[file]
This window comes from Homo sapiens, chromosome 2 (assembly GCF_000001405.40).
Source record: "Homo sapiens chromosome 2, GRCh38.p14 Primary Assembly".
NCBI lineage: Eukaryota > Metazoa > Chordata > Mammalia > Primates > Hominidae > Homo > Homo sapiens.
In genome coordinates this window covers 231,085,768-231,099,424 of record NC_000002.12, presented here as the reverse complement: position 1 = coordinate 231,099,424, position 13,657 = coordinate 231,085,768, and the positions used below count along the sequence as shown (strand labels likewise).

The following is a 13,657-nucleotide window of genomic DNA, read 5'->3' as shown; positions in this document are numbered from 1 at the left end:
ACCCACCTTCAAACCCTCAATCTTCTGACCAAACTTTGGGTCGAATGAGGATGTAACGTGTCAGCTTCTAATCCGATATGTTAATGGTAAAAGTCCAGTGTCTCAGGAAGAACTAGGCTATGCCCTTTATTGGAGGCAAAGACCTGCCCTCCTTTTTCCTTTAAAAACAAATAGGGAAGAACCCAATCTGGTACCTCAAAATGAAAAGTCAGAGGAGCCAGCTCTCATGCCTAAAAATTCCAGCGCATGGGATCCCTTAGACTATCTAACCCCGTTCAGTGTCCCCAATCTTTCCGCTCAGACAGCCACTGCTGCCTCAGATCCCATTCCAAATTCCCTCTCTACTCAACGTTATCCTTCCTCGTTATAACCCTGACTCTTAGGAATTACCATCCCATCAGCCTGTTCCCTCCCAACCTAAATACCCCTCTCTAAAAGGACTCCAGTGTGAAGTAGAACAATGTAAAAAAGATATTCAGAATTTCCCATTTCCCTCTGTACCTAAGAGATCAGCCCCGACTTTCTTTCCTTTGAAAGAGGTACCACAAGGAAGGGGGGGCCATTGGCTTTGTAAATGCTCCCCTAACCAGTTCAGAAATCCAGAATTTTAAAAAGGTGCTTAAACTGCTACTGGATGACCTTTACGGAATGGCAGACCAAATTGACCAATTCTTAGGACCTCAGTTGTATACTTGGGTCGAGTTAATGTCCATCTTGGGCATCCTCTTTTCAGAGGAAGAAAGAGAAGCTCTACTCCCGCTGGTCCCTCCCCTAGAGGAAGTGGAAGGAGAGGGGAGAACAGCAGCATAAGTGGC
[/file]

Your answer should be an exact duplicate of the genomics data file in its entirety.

This window comes from Homo sapiens, chromosome 2 (assembly GCF_000001405.40).
Source record: "Homo sapiens chromosome 2, GRCh38.p14 Primary Assembly".
NCBI lineage: Eukaryota > Metazoa > Chordata > Mammalia > Primates > Hominidae > Homo > Homo sapiens.
In genome coordinates this window covers 231,085,768-231,099,424 of record NC_000002.12, presented here as the reverse complement: position 1 = coordinate 231,099,424, position 13,657 = coordinate 231,085,768, and the positions used below count along the sequence as shown (strand labels likewise).

The following is a 13,657-nucleotide window of genomic DNA, read 5'->3' as shown; positions in this document are numbered from 1 at the left end:
ACCCACCTTCAAACCCTCAATCTTCTGACCAAACTTTGGGTCGAATGAGGATGTAACGTGTCAGCTTCTAATCCGATATGTTAATGGTAAAAGTCCAGTGTCTCAGGAAGAACTAGGCTATGCCCTTTATTGGAGGCAAAGACCTGCCCTCCTTTTTCCTTTAAAAACAAATAGGGAAGAACCCAATCTGGTACCTCAAAATGAAAAGTCAGAGGAGCCAGCTCTCATGCCTAAAAATTCCAGCGCATGGGATCCCTTAGACTATCTAACCCCGTTCAGTGTCCCCAATCTTTCCGCTCAGACAGCCACTGCTGCCTCAGATCCCATTCCAAATTCCCTCTCTACTCAACGTTATCCTTCCTCGTTATAACCCTGACTCTTAGGAATTACCATCCCATCAGCCTGTTCCCTCCCAACCTAAATACCCCTCTCTAAAAGGACTCCAGTGTGAAGTAGAACAATGTAAAAAAGATATTCAGAATTTCCCATTTCCCTCTGTACCTAAGAGATCAGCCCCGACTTTCTTTCCTTTGAAAGAGGTACCACAAGGAAGGGGGGGCCATTGGCTTTGTAAATGCTCCCCTAACCAGTTCAGAAATCCAGAATTTTAAAAAGGTGCTTAAACTGCTACTGGATGACCTTTACGGAATGGCAGACCAAATTGACCAATTCTTAGGACCTCAGTTGTATACTTGGGTCGAGTTAATGTCCATCTTGGGCATCCTCTTTTCAGAGGAAGAAAGAGAAGCTCTACTCCCGCTGGTCCCTCCCCTAGAGGAAGTGGAAGGAGAGGGGAGAACAGCAGCATAAGTGGC